When a divorcing or divorced parent wants to move to a new community with the child, that parent can have a difficult time getting the necessary court approval for the relocation if the other parent doesn’t agree to the relocation. Under Florida law, the relocating parent has to first prove that it is in the best interests of the child to relocate. Then, the objecting parent has the opportunity to prove why it’s not in the best interests of the child to relocate. There are multiple factors that the Florida relocation statute requires the court to consider. This means that each relocation case is usually very fact intensive.
Generally speaking, it can be difficult to show that a child should be uprooted from his or her community to move with a parent to a new community. The age of the child can be very important. The day-to-day disruption of relocating on an infant would, for example, be far less than on a teenager. On the other hand, the relocation could deprive the objecting parent of the opportunity to build a close bond with the infant by daily or frequent interaction and time sharing with the infant.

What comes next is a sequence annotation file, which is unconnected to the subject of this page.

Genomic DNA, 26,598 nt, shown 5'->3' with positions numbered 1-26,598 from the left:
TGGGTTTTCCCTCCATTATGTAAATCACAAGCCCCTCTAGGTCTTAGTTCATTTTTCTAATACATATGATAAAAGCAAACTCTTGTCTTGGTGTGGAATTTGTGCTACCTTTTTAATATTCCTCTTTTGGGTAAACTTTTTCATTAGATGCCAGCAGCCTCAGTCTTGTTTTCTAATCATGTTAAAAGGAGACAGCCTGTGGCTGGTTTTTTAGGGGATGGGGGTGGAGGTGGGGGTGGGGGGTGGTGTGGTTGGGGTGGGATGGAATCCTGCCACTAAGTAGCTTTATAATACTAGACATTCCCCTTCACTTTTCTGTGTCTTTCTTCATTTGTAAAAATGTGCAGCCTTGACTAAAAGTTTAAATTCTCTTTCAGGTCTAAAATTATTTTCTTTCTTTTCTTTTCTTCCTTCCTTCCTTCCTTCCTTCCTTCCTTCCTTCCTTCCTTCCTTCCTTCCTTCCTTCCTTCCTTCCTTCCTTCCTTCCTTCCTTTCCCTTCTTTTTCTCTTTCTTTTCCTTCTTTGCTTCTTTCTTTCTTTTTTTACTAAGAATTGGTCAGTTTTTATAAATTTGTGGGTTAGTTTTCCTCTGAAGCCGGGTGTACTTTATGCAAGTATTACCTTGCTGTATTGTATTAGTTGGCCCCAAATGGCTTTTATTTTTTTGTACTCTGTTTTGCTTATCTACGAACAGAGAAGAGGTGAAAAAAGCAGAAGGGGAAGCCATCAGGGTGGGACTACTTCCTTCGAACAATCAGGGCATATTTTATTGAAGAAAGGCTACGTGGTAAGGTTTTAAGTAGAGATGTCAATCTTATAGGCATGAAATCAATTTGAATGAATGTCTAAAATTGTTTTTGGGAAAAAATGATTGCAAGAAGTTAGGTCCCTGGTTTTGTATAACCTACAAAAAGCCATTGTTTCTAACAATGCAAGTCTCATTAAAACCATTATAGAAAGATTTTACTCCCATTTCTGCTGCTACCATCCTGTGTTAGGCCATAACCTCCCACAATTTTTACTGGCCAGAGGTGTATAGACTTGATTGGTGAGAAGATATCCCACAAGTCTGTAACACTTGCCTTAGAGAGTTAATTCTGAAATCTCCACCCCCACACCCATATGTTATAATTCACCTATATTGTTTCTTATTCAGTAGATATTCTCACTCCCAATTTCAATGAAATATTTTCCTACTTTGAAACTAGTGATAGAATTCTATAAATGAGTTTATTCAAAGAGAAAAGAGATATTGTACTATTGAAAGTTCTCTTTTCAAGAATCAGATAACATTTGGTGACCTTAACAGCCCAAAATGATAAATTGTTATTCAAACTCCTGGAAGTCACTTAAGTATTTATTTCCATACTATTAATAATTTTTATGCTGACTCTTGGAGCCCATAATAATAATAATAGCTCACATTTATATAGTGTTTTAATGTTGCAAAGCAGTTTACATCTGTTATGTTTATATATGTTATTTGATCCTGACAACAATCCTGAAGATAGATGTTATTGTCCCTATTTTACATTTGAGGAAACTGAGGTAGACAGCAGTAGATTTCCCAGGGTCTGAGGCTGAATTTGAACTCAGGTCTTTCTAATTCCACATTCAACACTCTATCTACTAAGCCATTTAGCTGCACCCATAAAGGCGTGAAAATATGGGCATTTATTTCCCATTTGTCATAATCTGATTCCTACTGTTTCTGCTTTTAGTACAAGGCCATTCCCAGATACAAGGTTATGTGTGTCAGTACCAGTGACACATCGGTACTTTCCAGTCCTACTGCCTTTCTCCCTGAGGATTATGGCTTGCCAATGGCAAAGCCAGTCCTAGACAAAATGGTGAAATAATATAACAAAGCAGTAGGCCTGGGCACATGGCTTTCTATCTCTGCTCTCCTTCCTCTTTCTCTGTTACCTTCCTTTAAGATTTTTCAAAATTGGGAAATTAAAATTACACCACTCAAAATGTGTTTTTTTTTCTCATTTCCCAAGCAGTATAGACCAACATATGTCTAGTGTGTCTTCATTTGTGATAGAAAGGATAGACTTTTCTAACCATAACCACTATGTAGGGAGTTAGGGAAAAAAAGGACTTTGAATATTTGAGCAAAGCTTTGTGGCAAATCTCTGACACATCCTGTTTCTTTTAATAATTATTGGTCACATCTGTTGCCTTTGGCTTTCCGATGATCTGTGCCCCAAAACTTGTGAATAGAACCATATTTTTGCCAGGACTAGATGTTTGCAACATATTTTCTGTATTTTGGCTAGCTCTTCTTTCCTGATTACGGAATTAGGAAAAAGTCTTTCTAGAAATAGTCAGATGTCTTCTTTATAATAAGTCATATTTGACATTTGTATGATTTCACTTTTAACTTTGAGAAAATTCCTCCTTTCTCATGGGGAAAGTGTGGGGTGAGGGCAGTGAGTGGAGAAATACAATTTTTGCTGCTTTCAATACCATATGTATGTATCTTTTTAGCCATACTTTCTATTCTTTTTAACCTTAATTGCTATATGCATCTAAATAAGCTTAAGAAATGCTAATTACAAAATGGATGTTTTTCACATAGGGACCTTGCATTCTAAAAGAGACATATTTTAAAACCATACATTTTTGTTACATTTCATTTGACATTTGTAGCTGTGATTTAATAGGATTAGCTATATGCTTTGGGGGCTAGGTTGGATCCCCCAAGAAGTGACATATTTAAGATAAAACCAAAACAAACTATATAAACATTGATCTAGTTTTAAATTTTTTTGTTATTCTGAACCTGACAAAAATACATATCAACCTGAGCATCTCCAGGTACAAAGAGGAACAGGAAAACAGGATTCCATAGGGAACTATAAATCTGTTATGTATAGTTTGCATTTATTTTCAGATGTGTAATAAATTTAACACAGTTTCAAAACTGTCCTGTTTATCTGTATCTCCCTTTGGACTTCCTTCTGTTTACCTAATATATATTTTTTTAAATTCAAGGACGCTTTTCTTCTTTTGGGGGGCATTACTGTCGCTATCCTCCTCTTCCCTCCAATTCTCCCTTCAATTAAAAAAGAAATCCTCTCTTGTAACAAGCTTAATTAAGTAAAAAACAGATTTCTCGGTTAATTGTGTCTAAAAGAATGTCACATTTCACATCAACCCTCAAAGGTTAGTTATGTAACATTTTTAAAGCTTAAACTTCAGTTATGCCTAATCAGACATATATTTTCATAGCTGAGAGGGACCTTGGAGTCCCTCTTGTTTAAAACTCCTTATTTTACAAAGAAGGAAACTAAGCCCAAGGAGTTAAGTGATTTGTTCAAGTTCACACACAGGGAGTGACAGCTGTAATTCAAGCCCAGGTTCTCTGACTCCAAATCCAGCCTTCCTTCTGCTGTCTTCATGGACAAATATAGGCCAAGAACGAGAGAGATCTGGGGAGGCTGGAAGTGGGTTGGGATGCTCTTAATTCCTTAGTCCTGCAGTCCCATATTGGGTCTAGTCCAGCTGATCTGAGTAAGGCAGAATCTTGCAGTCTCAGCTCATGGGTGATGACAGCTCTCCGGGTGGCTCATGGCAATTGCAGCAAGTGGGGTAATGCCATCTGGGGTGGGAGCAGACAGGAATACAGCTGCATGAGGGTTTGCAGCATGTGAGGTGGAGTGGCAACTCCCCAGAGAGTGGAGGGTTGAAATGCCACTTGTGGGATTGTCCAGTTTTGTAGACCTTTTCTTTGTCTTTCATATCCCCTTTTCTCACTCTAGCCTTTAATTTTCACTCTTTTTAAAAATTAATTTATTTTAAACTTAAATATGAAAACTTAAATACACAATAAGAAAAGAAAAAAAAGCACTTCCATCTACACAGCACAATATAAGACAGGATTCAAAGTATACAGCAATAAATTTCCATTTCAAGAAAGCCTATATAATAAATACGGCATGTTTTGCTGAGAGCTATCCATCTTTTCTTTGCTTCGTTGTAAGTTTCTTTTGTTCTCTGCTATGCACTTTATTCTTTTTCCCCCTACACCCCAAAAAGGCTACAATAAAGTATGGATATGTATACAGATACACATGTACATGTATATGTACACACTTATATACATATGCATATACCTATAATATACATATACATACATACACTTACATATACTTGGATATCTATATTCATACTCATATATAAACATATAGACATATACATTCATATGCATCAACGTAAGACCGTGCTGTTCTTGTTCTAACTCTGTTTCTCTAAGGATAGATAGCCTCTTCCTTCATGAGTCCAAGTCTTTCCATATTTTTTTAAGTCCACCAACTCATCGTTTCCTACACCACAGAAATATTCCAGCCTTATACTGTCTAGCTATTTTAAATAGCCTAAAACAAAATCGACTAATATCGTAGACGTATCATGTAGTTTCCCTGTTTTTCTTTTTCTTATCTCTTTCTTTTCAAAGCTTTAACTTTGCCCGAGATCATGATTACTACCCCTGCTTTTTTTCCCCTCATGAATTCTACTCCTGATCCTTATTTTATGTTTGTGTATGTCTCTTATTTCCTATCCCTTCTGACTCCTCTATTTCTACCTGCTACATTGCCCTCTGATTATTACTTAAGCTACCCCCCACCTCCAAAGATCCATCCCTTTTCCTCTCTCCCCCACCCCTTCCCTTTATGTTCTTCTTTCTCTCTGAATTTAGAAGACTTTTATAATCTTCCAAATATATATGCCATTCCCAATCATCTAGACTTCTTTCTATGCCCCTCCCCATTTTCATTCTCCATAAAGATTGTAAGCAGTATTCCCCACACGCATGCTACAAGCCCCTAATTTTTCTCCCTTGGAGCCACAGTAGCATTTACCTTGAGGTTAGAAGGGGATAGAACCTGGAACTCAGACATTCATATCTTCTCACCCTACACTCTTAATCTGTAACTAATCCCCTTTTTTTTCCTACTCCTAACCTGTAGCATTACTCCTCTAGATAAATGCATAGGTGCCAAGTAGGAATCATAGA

The objecting parent’s level of involvement with the child’s daily life is also an important consideration. A parent who consistently exercises all of his or her time sharing, who attends the child’s school activities and extra-curricular events on a regular basis, and who is otherwise closely involved in the child’s day-to-day life will have a stronger argument against relocation than the more emotionally distant, minimally involved parent.
If you or your child’s other parent is considering relocating with your child, an experienced family lawyer can discuss the legal requirements of securing court permission for the relocation and help you develop the strongest case possible either for or against the relocation.